1 cup pasta cooking water reserved
2 Tbsp peanut oil
1 Tbsp soy sauce
For the sauce:
2 cloves garlic, minced
2 inch piece of fresh ginger, minced (about 1.5 Tbsp)
1 tsp red pepper flakes
1.5 cup freshly ground peanut butter
2 Tbsp lime juice
2 Tbsp soy sauce
Sriracha sauce, to taste (optional)
First, prepare the broccoli by removing the crowns and separating into bite-size florets. The florets should have as little stem as possible. Remove the bottom of the stems as well as the tough outer peel, then dice the stems.
In a large saute pan or skillet, heat the peanut oil over medium-high heat. Add the onion and the white parts of the green onions and saute until softened and slightly browned.
Next, add the broccoli stems, water chestnuts, and bamboo stems, if using. Cook for a few minutes until the broccoli stems start to softened. Add the carrots, followed a few minutes later by the red peppers and cook until the carrots soften slightly. You want the carrots and peppers to be cooked through but still slightly crisp in the final dish.
Add the broccoli florets and 1 Tbsp soy sauce. Stir to combine with the other veggies, then cover to allow the broccoli florets to steam.
Meanwhile, combine all the ingredients for the sauce together. I find it easiest to mix with a hand blender, but you can mix manually as well. Add a small amount of the pasta cooking water to lighten the consistency, if needed. You want the sauce to be thick, but not clumpy. Taste and adjust soy sauce or lime juice to add saltiness or sharpness. If you want the sauce to be spicier you can add either more red pepper flakes or sriracha sauce.
After the broccoli is cooked but still bright green, add the sauce and stir to combine with the veggies. You may need to add pasta water if it is still too thick to mix well. Finally add the cooked pasta, stirring to combine. Reduce heat, then cover and allow the pasta and sauce to heat through.
In a small dry saute pan, toast the peanuts over medium heat for 2-3 minutes. Serve the pasta topped with the toasted peanuts and the green parts of the green onions.
Serves 6, and reheats extremely well for lunch the next day.
Butternut squash ravioli

Butternut Squash Ravioli

Jon and I have been saving our yummy wine from Italy, and decided to splurge and open a bottle for dinner on Valentine’s Day. 🙂Montecucco 2009 Wine from ItalyTo go along with the wine, Jon requested homemade ravioli. I decided to make butternut squash ravioli since this dish is one of the few ways I can convince Jon that he wants to eat butternut squash. I started off by sauteing some diced shallots and onion, adding salt, pepper, and fresh sage.


After the shallots and onion were soft and flavorful, I added frozen butternut squash. The frozen butternut squash works just as well as baking your own, especially since you don’t have to attempt to cut up the squash! Once the squash is cooked, just mash it up with a spoon, and your filling is ready to go.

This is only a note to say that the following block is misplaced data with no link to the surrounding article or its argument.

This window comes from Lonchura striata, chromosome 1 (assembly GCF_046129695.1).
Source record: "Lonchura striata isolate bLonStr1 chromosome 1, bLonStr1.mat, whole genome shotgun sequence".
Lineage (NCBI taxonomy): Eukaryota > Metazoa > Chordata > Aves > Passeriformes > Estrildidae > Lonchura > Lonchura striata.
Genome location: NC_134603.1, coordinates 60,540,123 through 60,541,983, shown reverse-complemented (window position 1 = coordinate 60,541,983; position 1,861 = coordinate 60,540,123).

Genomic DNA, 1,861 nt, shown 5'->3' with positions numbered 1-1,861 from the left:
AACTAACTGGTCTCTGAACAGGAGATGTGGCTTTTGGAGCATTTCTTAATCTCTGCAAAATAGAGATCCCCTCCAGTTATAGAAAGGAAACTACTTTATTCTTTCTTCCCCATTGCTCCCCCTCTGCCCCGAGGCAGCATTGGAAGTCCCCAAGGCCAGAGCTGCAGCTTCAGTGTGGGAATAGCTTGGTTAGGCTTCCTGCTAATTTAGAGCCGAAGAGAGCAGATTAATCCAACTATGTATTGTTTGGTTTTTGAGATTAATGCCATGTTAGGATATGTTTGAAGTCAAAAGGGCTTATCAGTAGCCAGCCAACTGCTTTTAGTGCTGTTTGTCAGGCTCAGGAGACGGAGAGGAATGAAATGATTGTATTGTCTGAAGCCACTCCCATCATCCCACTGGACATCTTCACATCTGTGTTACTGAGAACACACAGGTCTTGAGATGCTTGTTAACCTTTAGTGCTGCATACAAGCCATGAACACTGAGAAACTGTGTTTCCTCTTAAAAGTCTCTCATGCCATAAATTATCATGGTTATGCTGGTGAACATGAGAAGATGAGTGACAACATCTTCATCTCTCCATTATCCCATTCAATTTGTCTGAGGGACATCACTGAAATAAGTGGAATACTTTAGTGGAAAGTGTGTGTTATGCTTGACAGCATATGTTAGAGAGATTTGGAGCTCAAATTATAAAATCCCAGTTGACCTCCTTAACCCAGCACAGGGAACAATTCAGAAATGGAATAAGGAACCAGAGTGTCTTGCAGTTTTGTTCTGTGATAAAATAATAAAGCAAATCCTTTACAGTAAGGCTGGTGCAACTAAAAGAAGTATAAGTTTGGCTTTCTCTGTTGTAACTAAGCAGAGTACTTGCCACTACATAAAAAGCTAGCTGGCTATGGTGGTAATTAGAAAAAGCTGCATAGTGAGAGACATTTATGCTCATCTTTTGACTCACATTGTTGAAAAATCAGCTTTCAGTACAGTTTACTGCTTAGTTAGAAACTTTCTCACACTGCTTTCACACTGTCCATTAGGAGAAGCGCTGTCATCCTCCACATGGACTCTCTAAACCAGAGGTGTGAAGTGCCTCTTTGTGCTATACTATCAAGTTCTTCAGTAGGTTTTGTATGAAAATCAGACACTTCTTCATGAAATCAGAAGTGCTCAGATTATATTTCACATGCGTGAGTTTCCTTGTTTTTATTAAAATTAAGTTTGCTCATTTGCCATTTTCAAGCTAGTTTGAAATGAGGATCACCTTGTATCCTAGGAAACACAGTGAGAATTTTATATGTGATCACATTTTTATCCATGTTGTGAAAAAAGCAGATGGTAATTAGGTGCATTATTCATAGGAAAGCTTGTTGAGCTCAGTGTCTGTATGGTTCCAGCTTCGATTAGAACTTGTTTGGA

Whenever I make ravioli, I am almost always “lazy” and use wonton wrappers (or eggroll wrappers) for the dough.


After placing the filling, I sealed the ravioli together with water and then trimmed the edges to make them look extra pretty.


Assembled Ravioli

My herd of assembled ravioli!

I usually let the ravioli dry a little bit before cooking them to go into the pasta sauce.


The ravioli only need to cook for a few minutes, and then they are ready for the sauce.

While the ravioli dried, I started the sauce by sautéing onion and sage in some olive oil. I had a little bit of filling left over, so that went in the pot as well.

Once the onions were soft and flavorful, I made a roux by cooking a little flour, and then adding some veggie stock, almond milk, and white wine to the pan.


Once the sauce is thickened, the ravioli gets mixed in (gently!) and it is ready to serve. Some freshly grated pepper or nutmeg is a perfect topping.


Butternut Squash Ravioli

4 shallots, minced

1 small onion, minced
1 onion, finely diced
20 fresh sage leaves, in a chiffonade
16 ounces butternut squash, diced (frozen works well)
1 tsp ground allspice
1/2 tsp ground nutmeg
24 ounces vegetable broth
6 ounces white wine
1 Tbsp white wine vinegar
1 package wonton wrappers
4 Tbsp olive oil, divided
2 Tbsp flour
Sea salt and pepper to taste
Heat 2 Tbsp olive oil in a sauté pan over medium heat. Once the oil/butter is heated, add the shallots the minced onion and a small amount of sea salt. Sauté the onion until it is very soft and slightly caramelized. 
Add half the sage, along with the allspice, nutmeg, and some freshly ground pepper. Sauté for 1-2 minutes to toast the spices, then add the butternut squash. Add a small amount of veggie broth then cover. Cook until the squash is very soft and then mash the squash with the onion/spice mixture. Taste the squash mixture, and adjust seasoning if needed. 
Remove the squash mixture to a bowl. In the same pan, start the sauce by heating the remaining vegan butter and olive oil over medium heat. Add the diced onion and sauté with a little salt until it is caramelized. Add the flour and sage, and cook for 1-2 minutes, then add the vegetable stock. Cover and bring to a low simmer to thicken the sauce. 
Meanwhile, start forming the ravioli. Place a wonton wrapper on a cutting board or plate, and add about 2 tsp of the squash filling into the center of the wrapper. You may need to use more or less filling depending on the size of your wrappers. Brush water on the edge of the wonton wrapper, then fold in half and pinch to seal the edge together. You can also use a ravioli cutter to help seal the edges and make the ravioli extra pretty.
Continue forming ravioli until you have used either all of the wonton wrappers or all of the filling. If you run out of wrappers before filling, you can add the extra filling to your sauce.